Port of Portland inks lease with Philippine group

The $70m deal will see ICTSI, a Philippine container terminal operator, pay the port an $8m upfront fee and $4.5m annual rent fees for 25 years in exchange for a concession on its container cargo terminal.

The Port of Portland in Oregon has signed a $70 million concession deal with a Philippine container terminal operator, bringing to fruition a long-sought private partnership that had been upended when the financial crisis ruined the port’s plan for a similar deal in 2008.

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The port will give Manila-based International Container Terminal Services, or ICTSI, the right to the revenues from the Port’s container cargo facility for a period of 25 years. In exchange, ICTSI will pay the port an $8 million up-front free and ongoing annual payments of $4.5 million a year. In today’s dollars, the deal is worth about $68 million, according to Port of Portland spokesperson Joshua Thomas.

“One of the things that makes a lease like this attractive to a Port like ours is . . . this will stabilize revenues,” Thomas added, pointing out that container trade can be highly volatile. In the wake of the 2008 financial crisis, for example, the Port of Portland found its containerized cargo volumes down 30 percent, Thomas said.

The volatility and uncertainty of the crisis put an end to a procurement process the port was carrying out in late 2008 to bring in a private operator for the same container terminal facility. “Things had deteriorated to the point were it became evident that reaching a deal within that process would not be feasible,” he said.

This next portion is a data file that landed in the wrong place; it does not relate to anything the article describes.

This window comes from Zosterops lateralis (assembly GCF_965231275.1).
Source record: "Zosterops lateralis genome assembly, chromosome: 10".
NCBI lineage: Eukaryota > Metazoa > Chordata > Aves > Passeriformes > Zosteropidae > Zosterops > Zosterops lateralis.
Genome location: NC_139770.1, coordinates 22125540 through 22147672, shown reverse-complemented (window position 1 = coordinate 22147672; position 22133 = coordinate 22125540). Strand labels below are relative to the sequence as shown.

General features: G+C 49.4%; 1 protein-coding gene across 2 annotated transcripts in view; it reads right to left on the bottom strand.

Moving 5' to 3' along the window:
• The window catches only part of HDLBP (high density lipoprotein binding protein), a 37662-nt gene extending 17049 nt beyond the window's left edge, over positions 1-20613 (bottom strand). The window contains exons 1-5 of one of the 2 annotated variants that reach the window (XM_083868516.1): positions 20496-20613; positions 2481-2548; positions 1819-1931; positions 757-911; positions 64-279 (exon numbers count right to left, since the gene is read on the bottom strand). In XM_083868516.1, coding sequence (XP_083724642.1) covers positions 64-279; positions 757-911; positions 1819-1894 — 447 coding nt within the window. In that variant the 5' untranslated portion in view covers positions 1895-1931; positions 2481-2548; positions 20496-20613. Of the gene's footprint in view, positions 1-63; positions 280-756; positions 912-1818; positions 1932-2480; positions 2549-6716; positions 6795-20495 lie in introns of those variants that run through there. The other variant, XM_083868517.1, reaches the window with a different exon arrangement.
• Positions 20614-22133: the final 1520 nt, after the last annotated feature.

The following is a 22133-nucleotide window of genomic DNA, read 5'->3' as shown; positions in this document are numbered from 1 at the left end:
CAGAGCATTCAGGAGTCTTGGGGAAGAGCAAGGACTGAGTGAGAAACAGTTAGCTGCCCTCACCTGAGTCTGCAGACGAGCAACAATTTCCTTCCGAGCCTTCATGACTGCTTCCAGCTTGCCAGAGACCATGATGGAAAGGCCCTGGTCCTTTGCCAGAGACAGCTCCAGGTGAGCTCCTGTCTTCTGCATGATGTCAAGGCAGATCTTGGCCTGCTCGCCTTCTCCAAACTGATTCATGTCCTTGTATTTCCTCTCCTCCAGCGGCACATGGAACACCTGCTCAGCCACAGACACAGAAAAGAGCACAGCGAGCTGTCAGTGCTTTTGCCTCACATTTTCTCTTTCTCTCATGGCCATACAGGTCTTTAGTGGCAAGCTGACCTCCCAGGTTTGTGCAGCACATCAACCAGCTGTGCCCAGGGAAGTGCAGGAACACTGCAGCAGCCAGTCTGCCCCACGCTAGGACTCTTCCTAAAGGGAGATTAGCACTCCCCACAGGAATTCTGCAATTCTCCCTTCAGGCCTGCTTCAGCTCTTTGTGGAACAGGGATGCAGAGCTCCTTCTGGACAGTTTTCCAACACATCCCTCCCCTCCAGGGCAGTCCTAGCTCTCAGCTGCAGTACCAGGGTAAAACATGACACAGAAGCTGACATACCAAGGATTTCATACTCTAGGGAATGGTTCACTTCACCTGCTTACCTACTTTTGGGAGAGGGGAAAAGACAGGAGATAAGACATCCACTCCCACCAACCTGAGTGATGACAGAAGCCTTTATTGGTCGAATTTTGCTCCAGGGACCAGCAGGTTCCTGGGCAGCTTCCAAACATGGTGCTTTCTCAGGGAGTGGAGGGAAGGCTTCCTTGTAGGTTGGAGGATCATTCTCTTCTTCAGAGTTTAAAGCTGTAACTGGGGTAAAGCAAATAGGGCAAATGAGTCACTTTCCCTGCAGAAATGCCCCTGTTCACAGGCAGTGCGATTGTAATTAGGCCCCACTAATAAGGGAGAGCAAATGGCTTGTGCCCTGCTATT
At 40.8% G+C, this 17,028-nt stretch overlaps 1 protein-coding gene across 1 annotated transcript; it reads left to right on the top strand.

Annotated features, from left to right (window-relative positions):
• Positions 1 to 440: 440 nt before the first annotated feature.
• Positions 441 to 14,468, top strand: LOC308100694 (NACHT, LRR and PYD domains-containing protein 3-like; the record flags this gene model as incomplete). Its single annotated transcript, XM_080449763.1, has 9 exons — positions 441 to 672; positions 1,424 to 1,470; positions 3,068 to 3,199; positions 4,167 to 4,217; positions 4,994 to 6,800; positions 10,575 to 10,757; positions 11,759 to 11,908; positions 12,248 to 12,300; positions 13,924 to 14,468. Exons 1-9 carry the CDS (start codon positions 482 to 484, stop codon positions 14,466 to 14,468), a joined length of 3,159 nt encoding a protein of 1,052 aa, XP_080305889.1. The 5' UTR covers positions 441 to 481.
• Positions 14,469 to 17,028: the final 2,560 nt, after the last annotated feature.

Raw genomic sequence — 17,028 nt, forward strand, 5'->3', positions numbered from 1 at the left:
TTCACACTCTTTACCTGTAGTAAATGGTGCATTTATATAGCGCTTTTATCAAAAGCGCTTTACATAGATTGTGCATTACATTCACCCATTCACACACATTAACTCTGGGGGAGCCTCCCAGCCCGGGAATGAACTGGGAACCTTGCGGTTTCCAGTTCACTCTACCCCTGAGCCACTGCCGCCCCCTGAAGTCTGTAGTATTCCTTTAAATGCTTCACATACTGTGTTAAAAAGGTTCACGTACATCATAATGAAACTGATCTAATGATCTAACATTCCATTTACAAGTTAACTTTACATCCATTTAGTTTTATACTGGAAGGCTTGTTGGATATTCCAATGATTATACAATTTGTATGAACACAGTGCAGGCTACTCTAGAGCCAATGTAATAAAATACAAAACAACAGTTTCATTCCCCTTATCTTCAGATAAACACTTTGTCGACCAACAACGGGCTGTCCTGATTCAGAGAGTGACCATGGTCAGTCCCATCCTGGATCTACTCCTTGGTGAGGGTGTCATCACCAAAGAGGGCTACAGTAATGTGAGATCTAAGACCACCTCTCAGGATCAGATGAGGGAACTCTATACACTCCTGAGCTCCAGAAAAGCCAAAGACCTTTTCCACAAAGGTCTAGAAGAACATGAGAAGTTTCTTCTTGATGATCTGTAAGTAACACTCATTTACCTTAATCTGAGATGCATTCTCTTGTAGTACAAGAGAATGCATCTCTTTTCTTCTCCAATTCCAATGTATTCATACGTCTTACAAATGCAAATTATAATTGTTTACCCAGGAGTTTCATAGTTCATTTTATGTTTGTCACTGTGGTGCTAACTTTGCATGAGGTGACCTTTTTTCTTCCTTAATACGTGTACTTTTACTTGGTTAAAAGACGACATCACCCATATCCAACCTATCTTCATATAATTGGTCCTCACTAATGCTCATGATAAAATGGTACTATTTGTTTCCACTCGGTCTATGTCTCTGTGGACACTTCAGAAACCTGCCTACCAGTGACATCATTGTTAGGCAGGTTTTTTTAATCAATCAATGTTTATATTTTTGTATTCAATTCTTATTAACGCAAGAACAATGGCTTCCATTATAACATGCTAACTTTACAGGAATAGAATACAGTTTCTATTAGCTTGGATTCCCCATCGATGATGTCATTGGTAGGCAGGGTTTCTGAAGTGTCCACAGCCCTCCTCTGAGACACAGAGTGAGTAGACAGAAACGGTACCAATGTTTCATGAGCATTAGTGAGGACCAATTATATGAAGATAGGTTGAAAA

Subsequently, ICTSI, one of the bidders in the original process, approached the port to try and negotiate a bilateral deal to lease the container terminal after all, albeit for a shorter, more conventional lease length of 25 years. Recent port terminal transactions at ports in Oakland, California and Baltimore, Maryland, have featured longer lease lengths of 50 years and much larger upfront lease payments than in Portland.

It's an alternate model to the Baltimore model and Oakland model

Joseph Seliga


“It’s an alternate model to the Baltimore model and Oakland model,” said Joseph Seliga, a partner at law firm Mayer Brown, which acted at the port’s attorney on the deal. He added that more port authorities may wish to look at the Portland example as a way “for getting a motivated private party to come in and create a partnership related to [the] operations of an existing container terminal.”

ICTSI, which marks its first US transaction in the Portland deal, has a financial incentive in the deal to increase container traffic at the port. For each container box moved at the port above an annual 250,000 threshold, the company will receive a fee of $10 per container up to 350,000 and potentially more if the volumes go above that.

Historically, the port has seen the volumes at the container terminal fluctuate between the low 200,000s and the mid 300,000s, Thomas said. The terminal has been in business since 1974.
Thomas is confident ICTSI can deliver on increasing the port’s cargo volume. “We’re getting a solid partner,” he said of the firm.